How to Grow Tropical Fruits in Containers
You probably don’t know how easy it is to grow tropical fruits in containers. If you live in a climate where temperatures dip below freezing in the cold months, growing tropical fruit probably sounds like a fantasy.
“If you have always wanted to grow tropical fruits, I have good news for you,” said Byron Martin, co-owner of Logee’s Tropical Plants. “You can grow tropical fruits in containers in most climates. The key is to choose dwarf varieties of plants that have been bred to produce fruit even on a smaller plant.”
The other key, according to Martin, is to move your potted tropical plants as the seasons change. To grow tropical fruits in containers, move the plants outdoors in the summer. When colder weather approaches, move the plants indoors near a sunny window where they can get plenty of light and be protected against cool temperatures.
Martin says the five varieties described below are great choices to grow tropical fruits in containers. You can read more about these plants (and many more tropical fruiting plants) in the book Growing Tasty Tropical Plants in Any Home, Anywhere by Byron Martin and Laurelynn Martin.
Yes, you can grow bananas
Believe it or not, you can grow bananas at home! Banana ‘Super Dwarf Cavendish’ (Musa acuminata) is a wonderful strain of the Cavendish banana that will produce edible fruit when the tree is only 3 feet tall. The bananas will appear often after just one year.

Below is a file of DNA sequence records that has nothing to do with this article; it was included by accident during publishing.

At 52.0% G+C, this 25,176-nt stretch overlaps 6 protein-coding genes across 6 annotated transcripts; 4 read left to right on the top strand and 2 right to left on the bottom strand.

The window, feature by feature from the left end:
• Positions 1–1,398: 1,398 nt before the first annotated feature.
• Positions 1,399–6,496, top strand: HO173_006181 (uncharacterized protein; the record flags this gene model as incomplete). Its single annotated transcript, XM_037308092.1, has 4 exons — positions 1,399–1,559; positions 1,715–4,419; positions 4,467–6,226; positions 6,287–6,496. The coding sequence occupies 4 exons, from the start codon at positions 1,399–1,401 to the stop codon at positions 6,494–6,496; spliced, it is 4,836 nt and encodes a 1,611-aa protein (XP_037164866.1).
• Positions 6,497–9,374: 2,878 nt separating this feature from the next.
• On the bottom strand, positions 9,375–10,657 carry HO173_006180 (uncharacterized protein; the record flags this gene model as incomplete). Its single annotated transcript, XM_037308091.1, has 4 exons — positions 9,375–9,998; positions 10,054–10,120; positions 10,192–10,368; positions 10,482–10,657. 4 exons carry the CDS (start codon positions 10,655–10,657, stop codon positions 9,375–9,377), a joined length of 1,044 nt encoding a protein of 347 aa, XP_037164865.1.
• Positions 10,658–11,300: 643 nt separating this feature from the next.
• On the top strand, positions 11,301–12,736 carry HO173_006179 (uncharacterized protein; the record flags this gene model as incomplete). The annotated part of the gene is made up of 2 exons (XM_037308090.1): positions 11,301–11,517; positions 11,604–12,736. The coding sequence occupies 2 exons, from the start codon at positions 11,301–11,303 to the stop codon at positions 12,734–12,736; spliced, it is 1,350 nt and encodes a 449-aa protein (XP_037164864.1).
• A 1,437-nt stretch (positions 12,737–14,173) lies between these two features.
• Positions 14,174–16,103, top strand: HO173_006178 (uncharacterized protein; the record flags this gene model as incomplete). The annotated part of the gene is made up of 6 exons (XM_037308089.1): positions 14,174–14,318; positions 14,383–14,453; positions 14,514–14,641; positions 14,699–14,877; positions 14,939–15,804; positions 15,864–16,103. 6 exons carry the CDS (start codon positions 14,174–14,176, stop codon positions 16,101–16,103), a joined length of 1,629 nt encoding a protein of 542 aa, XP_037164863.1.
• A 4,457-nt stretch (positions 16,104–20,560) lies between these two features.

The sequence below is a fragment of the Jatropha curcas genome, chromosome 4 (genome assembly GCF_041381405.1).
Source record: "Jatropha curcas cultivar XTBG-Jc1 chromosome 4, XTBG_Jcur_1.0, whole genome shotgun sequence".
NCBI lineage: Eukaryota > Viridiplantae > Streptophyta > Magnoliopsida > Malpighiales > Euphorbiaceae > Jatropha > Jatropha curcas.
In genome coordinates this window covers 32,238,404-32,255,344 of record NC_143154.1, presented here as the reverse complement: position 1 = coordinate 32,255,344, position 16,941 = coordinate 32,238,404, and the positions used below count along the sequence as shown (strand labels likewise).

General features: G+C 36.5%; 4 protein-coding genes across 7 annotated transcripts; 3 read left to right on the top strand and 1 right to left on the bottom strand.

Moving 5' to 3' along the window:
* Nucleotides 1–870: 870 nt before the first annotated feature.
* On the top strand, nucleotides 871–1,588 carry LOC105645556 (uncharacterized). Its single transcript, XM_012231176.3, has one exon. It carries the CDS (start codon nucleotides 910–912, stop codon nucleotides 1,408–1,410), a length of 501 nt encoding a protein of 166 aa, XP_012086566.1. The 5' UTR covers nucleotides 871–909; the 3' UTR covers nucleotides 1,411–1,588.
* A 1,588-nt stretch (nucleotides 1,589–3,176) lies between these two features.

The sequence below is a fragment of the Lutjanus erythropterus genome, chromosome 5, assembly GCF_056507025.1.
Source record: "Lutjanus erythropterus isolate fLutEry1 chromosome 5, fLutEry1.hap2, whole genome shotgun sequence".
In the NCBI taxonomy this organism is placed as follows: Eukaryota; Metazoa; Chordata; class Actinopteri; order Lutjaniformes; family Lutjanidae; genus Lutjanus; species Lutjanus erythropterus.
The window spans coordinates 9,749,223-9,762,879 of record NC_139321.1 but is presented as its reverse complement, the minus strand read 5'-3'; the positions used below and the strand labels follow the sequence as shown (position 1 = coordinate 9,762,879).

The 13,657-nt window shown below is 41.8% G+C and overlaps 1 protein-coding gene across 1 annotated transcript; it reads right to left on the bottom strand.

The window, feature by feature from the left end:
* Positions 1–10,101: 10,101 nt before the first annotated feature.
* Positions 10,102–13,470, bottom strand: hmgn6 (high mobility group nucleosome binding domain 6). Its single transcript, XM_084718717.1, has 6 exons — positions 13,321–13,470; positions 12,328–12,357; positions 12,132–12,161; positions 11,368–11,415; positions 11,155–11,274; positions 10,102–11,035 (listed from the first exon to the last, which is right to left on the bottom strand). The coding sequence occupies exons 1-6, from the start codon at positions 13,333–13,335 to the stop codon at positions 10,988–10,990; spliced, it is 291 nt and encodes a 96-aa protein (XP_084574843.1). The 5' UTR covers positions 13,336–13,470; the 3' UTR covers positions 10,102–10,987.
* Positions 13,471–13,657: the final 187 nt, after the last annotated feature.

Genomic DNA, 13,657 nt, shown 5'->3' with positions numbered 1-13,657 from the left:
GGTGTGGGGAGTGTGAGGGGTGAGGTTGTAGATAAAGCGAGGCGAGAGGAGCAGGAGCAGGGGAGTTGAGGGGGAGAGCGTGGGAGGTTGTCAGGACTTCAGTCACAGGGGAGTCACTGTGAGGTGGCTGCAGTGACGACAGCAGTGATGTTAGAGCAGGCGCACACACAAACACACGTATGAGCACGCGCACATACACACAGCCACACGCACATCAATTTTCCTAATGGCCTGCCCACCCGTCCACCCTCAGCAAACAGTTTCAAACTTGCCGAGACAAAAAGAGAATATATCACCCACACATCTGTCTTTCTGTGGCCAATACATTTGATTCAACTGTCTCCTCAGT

Although the fruit is smaller than commercial bananas, they’re perfect for little hands or small appetites. Banana plants do best in full sun. Keep your plant’s soil moist, keep the temperatures warm and fertilize regularly for best growth and fruit production. Super Dwarf Cavendish plants are easy to grow, and they grow amazingly fast.
Your potted banana tree will grow to a height of about 3-4 feet tall. A plant in a four-inch pot sells for $24.95 from Logees.com.
Grow tropical mango fruit in containers
Looking for the perfect mango to grow in a pot that will fruit at an early age? Then Mango ‘Pickering’ (Mangifera indica hybrid) is an ideal choice. This mango variety fruits easily in an 8- to 10-inch pot. ‘Pickering’ has a compact growth habit. Plus, it is a strong grower and is not as susceptible to diseases like some other mango varieties that are commonly available.
The mangoes from a ‘Pickering’ tree are flavorful and delicious, and they are less fibrous than other mango varieties. Flowers appear late winter to spring and the fruits follow in the summer. The trick to fruiting a ‘Pickering’ plant is to give it a bit of a chill in the late fall or winter, which stimulates flowering.
Byron Martin, co-owner of Logee’s Tropical Plants, recommends allowing this grafted plant to grow for a couple of years before fruiting. This will enable the tree to develop a sturdy trunk and branches to hold the weight of the mangos in future years.
Mango ‘Pickering’ makes it easy to grow tropical fruits in containers. This variety will reach a height of 4-5 feet tall, and it needs full sun to be most fruitful. A plant in a 6-inch pot sells for $49.95.
Grow your own coffee beans
Coffee might just be the world’s favorite beverage. Now you can grow your own coffee beans no matter where you live.